Flora Tristán and her grandson Paul Gauguin

Paradise on the other corner (Alfaguara, 2003) of the Nobel Prize in Literature Mario Vargas Llosa tells the story of Flora Tristán (1801-1844) and that of her grandson, the painter Paul Gauguin (1848-1903).

They did not know each other, when Gauguin was born Tristan had already died. In the novel, the relationship between the two arises from their dreams and their intense lives.

The grandmother, a socialist, struggles to install “paradise” on earth. The grandson for freeing himself from social ties and academicism, to be able to paint in the freedom he wants.

Both are guided by a utopia, she of a social character and he individual and artistic. One wants to change the world and the other the way of painting.

Tristán, daughter of a French woman and a Peruvian, when Peru was still a colony, travels to her father’s country to claim her legitimacy and the inheritance, which she thought corresponded. His father’s ecclesiastical marriage was not recognized and he did not get what he wanted.

The stay in his father’s country changed his life. He returned to France with clearer ideas about social injustice, misery, slavery and the subordinate role of women. He writes that experience in his book Pilgrimages of an Outcast (1838).

In the novel Tristán is the first great feminist in history. A French socialist who dedicates her last years to preaching throughout Europe in favor of the cause of the marginalized, of the workers and of the need to build a new society.

She marries for convenience, but after years she abandons her husband, then loses guardianship of the children and gains the rejection of the world in which she lives. Nothing stops her in her fight for the utopia in which she dreams.

Vargas Llosa presents a nineteenth century Europe where workers and peasants are exploited by an aristocracy indifferent and insensitive to what is happening. It also addresses the behavior of the Arequipa oligarchy, to which Tristán travels in search of his roots.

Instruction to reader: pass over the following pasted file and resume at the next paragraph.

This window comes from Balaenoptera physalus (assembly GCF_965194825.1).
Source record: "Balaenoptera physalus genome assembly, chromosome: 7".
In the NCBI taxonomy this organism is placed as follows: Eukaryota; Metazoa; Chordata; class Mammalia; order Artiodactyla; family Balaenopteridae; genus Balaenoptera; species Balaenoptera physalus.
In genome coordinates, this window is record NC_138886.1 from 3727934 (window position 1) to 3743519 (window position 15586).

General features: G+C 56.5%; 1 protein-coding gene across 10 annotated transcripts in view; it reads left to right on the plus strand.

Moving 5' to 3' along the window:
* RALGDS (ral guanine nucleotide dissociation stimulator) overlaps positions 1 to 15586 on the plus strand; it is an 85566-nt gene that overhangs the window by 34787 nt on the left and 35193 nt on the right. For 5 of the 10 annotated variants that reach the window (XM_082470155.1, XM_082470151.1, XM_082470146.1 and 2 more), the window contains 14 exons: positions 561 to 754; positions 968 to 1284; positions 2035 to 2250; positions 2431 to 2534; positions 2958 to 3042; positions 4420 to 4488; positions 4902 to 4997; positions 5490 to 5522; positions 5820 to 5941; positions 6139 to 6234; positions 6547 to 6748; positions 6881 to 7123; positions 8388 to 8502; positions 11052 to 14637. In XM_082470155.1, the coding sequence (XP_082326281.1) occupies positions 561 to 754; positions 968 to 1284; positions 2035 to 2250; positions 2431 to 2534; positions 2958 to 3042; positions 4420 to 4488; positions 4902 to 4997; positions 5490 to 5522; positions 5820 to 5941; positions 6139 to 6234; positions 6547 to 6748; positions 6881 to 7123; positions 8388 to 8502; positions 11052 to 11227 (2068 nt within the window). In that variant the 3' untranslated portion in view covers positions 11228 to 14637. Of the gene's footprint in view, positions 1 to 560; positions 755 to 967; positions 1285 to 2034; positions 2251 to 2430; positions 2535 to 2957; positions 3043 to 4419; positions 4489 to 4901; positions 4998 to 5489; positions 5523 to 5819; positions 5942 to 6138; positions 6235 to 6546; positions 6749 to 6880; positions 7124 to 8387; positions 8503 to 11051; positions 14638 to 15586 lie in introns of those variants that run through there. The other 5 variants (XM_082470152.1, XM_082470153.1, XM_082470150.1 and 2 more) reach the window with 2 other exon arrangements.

Gauguin is a young bourgeois with a prosperous job on the Paris Stock Exchange. One day he discovers painting and is attracted to it in such a way that he leaves everything behind. He abandons his wife and children and goes to live in Tahiti and the Marquesas Islands.

There he begins to paint nature and models that are exotic to him. Then he becomes involved in the life of a civilization that he assumes as authentic and original. One that has nothing to do with Europe and its ways. Vargas Llosa develops a large part of the text dedicated to Gauguin from the description of his paintings.

The two characters, grandmother and grandson, have marked differences, but share the search for an ideal, a utopia, and the rejection of the conventional society in which they lived.

The unjust nineteenth century was also that of utopias. In the text Vargas Llosa mentions: Saint Simon, Fourier, Bakunin, Robert Owen and Karl Marx. Some of them influenced Tristan.

The book reflects extensive and solid research work. The writing, as in all Nobel Prize works, flows. Paradise on the other corner, can be located within the stream of fictionalized biographies.

Paradise on the other corner

Mario Vargas Llosa

Editorial Alfaguara

Mexico, 2003

pp. 485


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Flora Tristán and her grandson Paul Gauguin